9 KILNS AND FIRING TECHNIQUES Kiln: A furnace made of refractory (non-melting) materials constructed to fire clay. They are usually fueled by electricity, gas or wood, but may also be fired using coal, oil, manure or even old tires. Cone: A pyrometric cone is a triangular shaped piece of ceramic materials carefully formulated to melt at a specific temperature. They are placed in the kiln t monitor and determine kiln temperature. Oxidation: A kiln atmosphere which contains oxygen; electric kilns are always an oxidation firing. PARTS OF A CLAY VESSEL Mouth: the opening Neck: Usually narrower part of the vessel that leads from the mouth to the body Body: Main part of vessel. Usually the largest part Foot: The part of the vessel that rests on a stable surface. Supports the rest of the vessel.

10 Clay Tools 1. 2. 3. 7. 6. 5. 4. 1.Sponge 2.Rib 3.Wide Ribbon Tool 4.Narrow Ribbon Tool 5.Needle Tool 6.Wooden Shaping Tool 7.Wire Tool to remove pots

11 DREAMHEAD CONCEPT DEVELOPMENT REQUIREMENTS 1. CONCEPT DEVELOPMENT: Though its exciting to get your hands in the clay and start building, the CONCEPT DEVELOPMENT stage is very important. Your IDEA is what LEADS your design. Spend time developing your concept. Look at works by Surrealist artists for inspiration. Your work should be designed around an ACTUAL DREAM you have had while sleeping, or a fantasy or goal you can clearly visualize and conceptualize. 2. WRITE your dream in words. You may discover hidden elements that will enhance your concept and design. Try to put your dream into VISUAL LANGUAGE. Try to make it come to life by describing in terms of COLOR, SMELL, SOUND, TASTE, and TEXTURE. In other words, use your senses. 3. Try to incorporate FEELING or EMOTION in your concept development. Explore how the dream makes you feel. Even if you can break it down to the basic four: Glad (Happy), Mad (Angry,) Sad, Bad (Anxious, Guilty) DRAW sketches of your concept after you have written your dream in words. Even if you think your drawing skills arent great, you can develop your concept in drawings. Simple is actually better than complex at this stage. CONCEPT DEVELOPMENT POINTS: UP TO 20 (REQUIRED BEFORE MOVING TO NEXT STAGE) Must include: 1. Written description of your dream using visual language (use five senses and emotion) 2. Descriptive sketch.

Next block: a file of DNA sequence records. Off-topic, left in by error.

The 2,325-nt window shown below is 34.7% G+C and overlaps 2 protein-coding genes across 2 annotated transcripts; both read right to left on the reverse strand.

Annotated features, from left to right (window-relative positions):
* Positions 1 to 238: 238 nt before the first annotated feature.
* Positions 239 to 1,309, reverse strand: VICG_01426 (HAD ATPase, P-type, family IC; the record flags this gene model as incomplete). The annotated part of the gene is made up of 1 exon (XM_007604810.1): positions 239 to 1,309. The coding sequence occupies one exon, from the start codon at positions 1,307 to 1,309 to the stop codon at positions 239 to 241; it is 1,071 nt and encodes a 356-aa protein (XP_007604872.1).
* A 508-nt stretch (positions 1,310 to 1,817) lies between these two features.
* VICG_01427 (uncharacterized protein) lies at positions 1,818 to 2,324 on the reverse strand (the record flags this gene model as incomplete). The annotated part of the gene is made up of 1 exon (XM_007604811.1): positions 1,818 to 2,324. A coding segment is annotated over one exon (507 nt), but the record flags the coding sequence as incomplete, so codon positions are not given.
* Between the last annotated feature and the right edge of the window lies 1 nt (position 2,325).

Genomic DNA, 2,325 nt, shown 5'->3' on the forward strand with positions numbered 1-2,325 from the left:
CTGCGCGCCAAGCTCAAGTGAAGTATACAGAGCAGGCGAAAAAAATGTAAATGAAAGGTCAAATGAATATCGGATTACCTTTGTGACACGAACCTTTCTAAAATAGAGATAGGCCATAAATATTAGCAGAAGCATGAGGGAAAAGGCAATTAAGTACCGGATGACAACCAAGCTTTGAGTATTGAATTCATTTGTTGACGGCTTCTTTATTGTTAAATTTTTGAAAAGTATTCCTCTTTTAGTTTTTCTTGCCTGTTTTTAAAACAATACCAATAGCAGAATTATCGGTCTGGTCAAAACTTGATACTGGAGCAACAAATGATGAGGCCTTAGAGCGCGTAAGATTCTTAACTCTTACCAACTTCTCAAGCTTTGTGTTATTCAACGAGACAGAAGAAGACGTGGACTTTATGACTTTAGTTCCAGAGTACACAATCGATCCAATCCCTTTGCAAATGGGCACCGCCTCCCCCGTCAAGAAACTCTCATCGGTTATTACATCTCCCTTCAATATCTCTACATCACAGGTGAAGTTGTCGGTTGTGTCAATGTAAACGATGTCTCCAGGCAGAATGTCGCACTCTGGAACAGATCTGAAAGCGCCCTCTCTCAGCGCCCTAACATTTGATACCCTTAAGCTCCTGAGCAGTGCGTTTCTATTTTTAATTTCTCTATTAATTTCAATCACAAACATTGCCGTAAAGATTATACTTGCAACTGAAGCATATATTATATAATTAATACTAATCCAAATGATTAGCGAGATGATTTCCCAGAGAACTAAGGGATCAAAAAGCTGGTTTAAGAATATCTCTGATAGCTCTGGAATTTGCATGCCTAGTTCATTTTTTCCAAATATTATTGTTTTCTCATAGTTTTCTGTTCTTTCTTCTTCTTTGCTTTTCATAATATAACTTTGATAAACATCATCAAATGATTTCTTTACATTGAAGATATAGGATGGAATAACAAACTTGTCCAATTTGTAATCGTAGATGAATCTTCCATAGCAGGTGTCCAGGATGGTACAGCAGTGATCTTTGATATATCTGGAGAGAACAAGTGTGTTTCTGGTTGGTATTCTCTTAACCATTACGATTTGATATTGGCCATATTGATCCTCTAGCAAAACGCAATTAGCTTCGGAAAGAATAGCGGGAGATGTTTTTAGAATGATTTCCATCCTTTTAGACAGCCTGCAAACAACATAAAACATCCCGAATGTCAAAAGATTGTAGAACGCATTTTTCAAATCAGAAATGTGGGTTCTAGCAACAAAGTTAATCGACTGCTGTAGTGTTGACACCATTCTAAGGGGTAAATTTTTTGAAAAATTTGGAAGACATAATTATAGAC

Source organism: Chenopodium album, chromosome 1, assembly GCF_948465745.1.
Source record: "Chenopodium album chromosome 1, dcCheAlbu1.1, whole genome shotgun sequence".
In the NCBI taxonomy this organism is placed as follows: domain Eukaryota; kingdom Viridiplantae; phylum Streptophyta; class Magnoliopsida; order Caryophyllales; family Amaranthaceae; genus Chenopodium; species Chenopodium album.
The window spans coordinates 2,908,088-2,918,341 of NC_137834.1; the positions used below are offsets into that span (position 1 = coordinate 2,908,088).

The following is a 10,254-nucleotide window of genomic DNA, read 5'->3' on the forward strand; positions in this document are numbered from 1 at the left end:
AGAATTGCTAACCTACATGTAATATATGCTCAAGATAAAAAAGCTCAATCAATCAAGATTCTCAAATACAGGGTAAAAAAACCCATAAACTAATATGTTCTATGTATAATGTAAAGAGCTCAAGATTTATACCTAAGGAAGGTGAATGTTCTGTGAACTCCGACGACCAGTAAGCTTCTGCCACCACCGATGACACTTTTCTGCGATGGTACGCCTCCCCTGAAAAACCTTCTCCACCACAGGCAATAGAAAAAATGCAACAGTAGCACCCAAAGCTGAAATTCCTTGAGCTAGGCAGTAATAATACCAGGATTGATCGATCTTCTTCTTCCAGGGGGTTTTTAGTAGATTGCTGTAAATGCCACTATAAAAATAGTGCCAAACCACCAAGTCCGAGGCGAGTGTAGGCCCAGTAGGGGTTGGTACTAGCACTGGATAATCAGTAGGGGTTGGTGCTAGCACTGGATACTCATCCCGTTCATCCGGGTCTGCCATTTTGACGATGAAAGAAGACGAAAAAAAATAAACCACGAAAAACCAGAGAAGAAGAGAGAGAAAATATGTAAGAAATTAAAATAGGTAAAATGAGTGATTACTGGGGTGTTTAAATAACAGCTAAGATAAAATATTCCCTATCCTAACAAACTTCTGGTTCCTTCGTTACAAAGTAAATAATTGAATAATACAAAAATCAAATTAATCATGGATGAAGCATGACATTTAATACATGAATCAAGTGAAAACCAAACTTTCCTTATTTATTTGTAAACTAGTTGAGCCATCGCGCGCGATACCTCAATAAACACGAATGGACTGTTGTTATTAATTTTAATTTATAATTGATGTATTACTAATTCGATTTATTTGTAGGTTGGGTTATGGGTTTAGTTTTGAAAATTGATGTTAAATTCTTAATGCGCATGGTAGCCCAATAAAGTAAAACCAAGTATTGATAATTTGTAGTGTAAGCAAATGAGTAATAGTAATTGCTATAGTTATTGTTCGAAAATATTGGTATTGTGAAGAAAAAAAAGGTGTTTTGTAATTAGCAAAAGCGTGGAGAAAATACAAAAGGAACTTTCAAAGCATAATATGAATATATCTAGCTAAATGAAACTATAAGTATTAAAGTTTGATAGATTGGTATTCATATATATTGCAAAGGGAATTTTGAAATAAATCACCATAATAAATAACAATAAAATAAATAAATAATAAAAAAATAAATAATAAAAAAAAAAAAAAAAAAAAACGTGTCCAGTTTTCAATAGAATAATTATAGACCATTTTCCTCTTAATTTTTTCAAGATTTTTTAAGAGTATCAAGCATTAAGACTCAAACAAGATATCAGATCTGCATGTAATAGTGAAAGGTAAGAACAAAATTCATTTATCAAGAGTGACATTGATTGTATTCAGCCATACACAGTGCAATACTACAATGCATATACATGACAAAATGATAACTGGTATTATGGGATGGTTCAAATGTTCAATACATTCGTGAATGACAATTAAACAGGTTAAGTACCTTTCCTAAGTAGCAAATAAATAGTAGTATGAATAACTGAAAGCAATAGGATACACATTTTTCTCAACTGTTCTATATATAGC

12 HANDBUILT DREAMHEAD CONSTRUCTION REQUIREMENTS DREAMHEAD MUST: Be constructed using slabs Must have part of the façade (surface of the vessel) be made from a slab shaped using your PLASTER FACE CASTING as a drape mold Must include at least three dream ELEMENTS (physical objects from the dream) suspended above the vessel itself. These Dreamhead elements must be lightweight enough to be suspended on wire without falling over Suspension above the DREAMHEAD must be by wire and must have holes or devices that are easily accessible on the inside of the vessel large enough to accommodate shrinking of the clay and the size of the wire All parts must be scored, slipped, and welded securely so they are a permanent part of the vessel Must include at least two textures If your Dreamhead is a wall hanging, it must have a means of hanging built into the structure. (Place to thread a lace or wire) Your name must be incised (written into) the clay surface in an unobtrusive area that is visible to anyone who sees it, but it does not distract from the design CONSTRUCTION POINTS: UP TO 100 MUST INCLUDE ALL OF THE ABOVE REQUIREMENTS

13 HOW TO MAKE THE PLASTER CAST OF YOUR FACE Materials: bucket of warm water, Vaseline, 1 wide plaster gauze cut into strips, plastic clothing covers, pencil. INSTRUCTIONS Gather materials Work in partners or teams of three Move as much hair out of the way as you can Apply Vaseline to all of face, especially eyebrows and any facial hair Begin with an X with wet strips across the bridge of the nose-do three layers Smooth all plaster by moving your fingers along the wet areasthis will help the cast to dry more quickly Apply three layers around perimeter of facedo not wrap gauze around curve of chinkeep it on the front planes of the face Fill in all areas of the facethree layers everywhere Avoid eyes and nostrils Fold over strip to do the part of the nose between nostrilsdo at least three layers Smooth all areas, then wait until dry enough to remove Have Mrs. Fuller help you remove the mask Write name on inside of mask with pencil